- Career and Professional Development - teach AIM Scholars how to navigate online career resources and aid scholars in developing a portfolio of professional documents. Exposure to Career and Professional Development and leadership education sessions provide summer participants an opportunity to better understand their strengths and talents, increase self-awareness, and provide contacts for related questions when they return to campus.
- Tips for College Success will help prepare AIM scholars for what to expect in the fall term. We will promote a liberal arts approach to learning and focus on topics such as: first-year seminars, writing in the curriculum, foundation requirements, etc. We will also introduce students to campus resources including the writing center, academic and executive functions support, study halls for STEM, and tutoring services. These discussions will help students to understand the role of such components in building critical thinking skills, gaining a more diverse educational perspective and exposing them to curricular opportunities that they may not have experienced in high school.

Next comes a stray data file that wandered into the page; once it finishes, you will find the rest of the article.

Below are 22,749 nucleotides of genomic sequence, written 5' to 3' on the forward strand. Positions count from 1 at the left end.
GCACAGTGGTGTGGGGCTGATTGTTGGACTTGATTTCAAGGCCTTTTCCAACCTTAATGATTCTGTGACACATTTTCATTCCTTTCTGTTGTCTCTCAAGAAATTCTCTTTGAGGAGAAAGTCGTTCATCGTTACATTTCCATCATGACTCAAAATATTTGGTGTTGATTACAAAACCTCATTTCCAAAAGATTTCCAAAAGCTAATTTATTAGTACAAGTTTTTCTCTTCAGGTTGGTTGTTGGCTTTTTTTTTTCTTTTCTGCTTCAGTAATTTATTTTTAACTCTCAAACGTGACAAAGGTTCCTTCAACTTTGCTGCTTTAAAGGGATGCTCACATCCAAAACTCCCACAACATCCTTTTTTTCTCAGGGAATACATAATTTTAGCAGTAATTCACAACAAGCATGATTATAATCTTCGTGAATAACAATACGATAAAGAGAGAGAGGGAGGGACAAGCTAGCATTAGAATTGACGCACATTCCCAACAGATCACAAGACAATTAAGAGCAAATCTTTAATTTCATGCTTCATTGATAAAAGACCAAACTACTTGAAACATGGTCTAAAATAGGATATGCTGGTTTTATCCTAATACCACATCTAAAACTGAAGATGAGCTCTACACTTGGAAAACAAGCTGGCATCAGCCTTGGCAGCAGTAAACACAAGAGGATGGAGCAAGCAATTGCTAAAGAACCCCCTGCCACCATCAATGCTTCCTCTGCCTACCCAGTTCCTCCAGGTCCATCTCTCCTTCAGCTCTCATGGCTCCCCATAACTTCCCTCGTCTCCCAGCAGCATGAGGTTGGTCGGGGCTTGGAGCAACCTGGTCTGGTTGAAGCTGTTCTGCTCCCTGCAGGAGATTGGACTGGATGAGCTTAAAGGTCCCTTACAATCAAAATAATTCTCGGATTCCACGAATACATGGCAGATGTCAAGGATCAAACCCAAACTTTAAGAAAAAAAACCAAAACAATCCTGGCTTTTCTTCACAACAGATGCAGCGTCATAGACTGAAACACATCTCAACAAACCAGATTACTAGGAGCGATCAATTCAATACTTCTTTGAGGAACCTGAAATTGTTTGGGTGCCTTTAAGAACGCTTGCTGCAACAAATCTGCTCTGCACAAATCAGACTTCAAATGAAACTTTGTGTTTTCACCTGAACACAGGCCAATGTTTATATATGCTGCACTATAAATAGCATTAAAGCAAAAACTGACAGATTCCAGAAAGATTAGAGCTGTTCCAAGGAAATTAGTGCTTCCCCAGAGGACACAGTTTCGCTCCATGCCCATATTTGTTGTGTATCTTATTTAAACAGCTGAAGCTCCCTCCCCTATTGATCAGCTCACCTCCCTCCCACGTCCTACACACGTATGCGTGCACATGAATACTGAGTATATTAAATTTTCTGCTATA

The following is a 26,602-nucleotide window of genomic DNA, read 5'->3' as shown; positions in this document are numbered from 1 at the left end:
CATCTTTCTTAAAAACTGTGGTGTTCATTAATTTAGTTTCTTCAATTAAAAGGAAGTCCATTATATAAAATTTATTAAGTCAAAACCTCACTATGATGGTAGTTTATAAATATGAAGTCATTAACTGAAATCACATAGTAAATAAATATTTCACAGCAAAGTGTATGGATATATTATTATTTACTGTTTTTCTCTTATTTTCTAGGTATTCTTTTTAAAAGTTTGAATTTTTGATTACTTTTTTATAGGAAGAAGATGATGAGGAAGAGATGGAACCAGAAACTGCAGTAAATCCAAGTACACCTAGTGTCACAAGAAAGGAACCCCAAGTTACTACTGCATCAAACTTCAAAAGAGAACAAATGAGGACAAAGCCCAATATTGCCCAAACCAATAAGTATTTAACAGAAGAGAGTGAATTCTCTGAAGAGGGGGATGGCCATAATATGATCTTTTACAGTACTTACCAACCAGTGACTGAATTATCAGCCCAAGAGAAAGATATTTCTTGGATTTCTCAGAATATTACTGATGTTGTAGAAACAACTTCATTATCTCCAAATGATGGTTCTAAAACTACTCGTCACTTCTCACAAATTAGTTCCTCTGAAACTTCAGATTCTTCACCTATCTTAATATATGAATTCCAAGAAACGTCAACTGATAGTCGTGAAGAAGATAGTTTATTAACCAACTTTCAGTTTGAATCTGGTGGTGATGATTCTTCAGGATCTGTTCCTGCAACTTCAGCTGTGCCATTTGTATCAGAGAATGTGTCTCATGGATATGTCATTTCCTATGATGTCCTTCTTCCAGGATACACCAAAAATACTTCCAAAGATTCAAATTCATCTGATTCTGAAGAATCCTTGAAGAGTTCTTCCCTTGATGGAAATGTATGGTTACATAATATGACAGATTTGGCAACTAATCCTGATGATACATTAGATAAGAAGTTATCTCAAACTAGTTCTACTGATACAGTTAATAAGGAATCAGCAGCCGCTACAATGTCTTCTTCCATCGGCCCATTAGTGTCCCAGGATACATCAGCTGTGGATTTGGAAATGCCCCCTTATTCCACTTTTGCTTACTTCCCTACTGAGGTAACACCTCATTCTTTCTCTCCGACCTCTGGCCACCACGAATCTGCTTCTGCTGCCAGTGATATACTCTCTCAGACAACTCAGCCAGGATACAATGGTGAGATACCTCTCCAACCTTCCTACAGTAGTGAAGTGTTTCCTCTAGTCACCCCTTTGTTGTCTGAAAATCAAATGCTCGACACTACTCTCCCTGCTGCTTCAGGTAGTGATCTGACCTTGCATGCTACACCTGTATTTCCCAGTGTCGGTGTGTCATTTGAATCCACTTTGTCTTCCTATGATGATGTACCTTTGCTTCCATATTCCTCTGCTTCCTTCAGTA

The AIM summer program will help AIM scholars to develop time and project management skills as they balance mandatory scheduled activities and independent program requirements while meeting multiple deadlines.
In addition to the above, AIM Scholars will work on a personal reflection, addressing the value of the AIM summer experience and how the experience will translate into their college years. Scholars will present their personal reflections to their peers and mentors at the end of the five weeks, alongside an overview of each scholar's academic work and their experiences working in groups.
The photos above show the ARC program, the predecessor of the new AIM program and highlight students participating in lab research.